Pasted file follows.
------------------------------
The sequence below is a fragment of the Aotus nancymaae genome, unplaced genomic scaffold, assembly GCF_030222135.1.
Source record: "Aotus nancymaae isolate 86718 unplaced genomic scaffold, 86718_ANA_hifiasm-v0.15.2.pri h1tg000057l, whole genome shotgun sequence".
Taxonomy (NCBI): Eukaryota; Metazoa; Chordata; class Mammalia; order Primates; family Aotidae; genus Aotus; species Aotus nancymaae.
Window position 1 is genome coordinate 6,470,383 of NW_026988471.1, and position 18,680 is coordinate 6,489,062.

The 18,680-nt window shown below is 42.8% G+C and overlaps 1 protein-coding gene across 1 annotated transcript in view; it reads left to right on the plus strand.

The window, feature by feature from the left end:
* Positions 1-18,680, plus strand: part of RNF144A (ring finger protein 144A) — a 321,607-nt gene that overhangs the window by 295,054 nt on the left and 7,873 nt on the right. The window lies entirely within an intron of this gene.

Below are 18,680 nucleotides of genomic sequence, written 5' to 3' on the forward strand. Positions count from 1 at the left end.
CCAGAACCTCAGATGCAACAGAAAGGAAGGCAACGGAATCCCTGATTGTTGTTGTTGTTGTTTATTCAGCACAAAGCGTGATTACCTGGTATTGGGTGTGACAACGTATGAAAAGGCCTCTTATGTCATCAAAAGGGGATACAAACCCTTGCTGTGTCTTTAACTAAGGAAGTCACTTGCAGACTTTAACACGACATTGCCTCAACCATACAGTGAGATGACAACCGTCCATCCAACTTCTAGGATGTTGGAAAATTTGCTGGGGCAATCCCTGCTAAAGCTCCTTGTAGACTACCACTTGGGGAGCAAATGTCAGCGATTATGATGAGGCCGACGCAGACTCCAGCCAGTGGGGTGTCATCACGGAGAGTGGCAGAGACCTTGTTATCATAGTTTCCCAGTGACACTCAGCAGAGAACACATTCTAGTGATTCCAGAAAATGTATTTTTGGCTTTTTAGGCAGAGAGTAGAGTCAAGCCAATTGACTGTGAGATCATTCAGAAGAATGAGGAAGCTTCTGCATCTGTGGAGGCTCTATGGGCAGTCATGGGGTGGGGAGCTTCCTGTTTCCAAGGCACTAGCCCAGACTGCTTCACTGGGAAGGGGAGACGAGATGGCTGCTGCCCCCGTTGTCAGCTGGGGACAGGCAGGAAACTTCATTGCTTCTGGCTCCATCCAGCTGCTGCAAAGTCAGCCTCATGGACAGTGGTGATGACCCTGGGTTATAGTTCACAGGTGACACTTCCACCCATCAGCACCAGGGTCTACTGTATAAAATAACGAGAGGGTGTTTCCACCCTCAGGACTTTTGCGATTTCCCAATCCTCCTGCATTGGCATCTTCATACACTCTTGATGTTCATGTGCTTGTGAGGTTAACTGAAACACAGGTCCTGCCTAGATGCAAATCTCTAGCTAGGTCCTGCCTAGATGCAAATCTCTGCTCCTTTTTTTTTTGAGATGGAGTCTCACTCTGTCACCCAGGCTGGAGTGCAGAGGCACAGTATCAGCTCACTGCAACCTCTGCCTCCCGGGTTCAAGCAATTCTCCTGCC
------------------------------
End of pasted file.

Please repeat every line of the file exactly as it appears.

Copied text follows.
The sequence below is a fragment of the Aotus nancymaae genome, unplaced genomic scaffold, assembly GCF_030222135.1.
Source record: "Aotus nancymaae isolate 86718 unplaced genomic scaffold, 86718_ANA_hifiasm-v0.15.2.pri h1tg000057l, whole genome shotgun sequence".
Taxonomy (NCBI): Eukaryota; Metazoa; Chordata; class Mammalia; order Primates; family Aotidae; genus Aotus; species Aotus nancymaae.
Window position 1 is genome coordinate 6,470,383 of NW_026988471.1, and position 18,680 is coordinate 6,489,062.

The 18,680-nt window shown below is 42.8% G+C and overlaps 1 protein-coding gene across 1 annotated transcript in view; it reads left to right on the plus strand.

The window, feature by feature from the left end:
* Positions 1-18,680, plus strand: part of RNF144A (ring finger protein 144A) — a 321,607-nt gene that overhangs the window by 295,054 nt on the left and 7,873 nt on the right. The window lies entirely within an intron of this gene.

Below are 18,680 nucleotides of genomic sequence, written 5' to 3' on the forward strand. Positions count from 1 at the left end.
CCAGAACCTCAGATGCAACAGAAAGGAAGGCAACGGAATCCCTGATTGTTGTTGTTGTTGTTTATTCAGCACAAAGCGTGATTACCTGGTATTGGGTGTGACAACGTATGAAAAGGCCTCTTATGTCATCAAAAGGGGATACAAACCCTTGCTGTGTCTTTAACTAAGGAAGTCACTTGCAGACTTTAACACGACATTGCCTCAACCATACAGTGAGATGACAACCGTCCATCCAACTTCTAGGATGTTGGAAAATTTGCTGGGGCAATCCCTGCTAAAGCTCCTTGTAGACTACCACTTGGGGAGCAAATGTCAGCGATTATGATGAGGCCGACGCAGACTCCAGCCAGTGGGGTGTCATCACGGAGAGTGGCAGAGACCTTGTTATCATAGTTTCCCAGTGACACTCAGCAGAGAACACATTCTAGTGATTCCAGAAAATGTATTTTTGGCTTTTTAGGCAGAGAGTAGAGTCAAGCCAATTGACTGTGAGATCATTCAGAAGAATGAGGAAGCTTCTGCATCTGTGGAGGCTCTATGGGCAGTCATGGGGTGGGGAGCTTCCTGTTTCCAAGGCACTAGCCCAGACTGCTTCACTGGGAAGGGGAGACGAGATGGCTGCTGCCCCCGTTGTCAGCTGGGGACAGGCAGGAAACTTCATTGCTTCTGGCTCCATCCAGCTGCTGCAAAGTCAGCCTCATGGACAGTGGTGATGACCCTGGGTTATAGTTCACAGGTGACACTTCCACCCATCAGCACCAGGGTCTACTGTATAAAATAACGAGAGGGTGTTTCCACCCTCAGGACTTTTGCGATTTCCCAATCCTCCTGCATTGGCATCTTCATACACTCTTGATGTTCATGTGCTTGTGAGGTTAACTGAAACACAGGTCCTGCCTAGATGCAAATCTCTAGCTAGGTCCTGCCTAGATGCAAATCTCTGCTCCTTTTTTTTTTGAGATGGAGTCTCACTCTGTCACCCAGGCTGGAGTGCAGAGGCACAGTATCAGCTCACTGCAACCTCTGCCTCCCGGGTTCAAGCAATTCTCCTGCC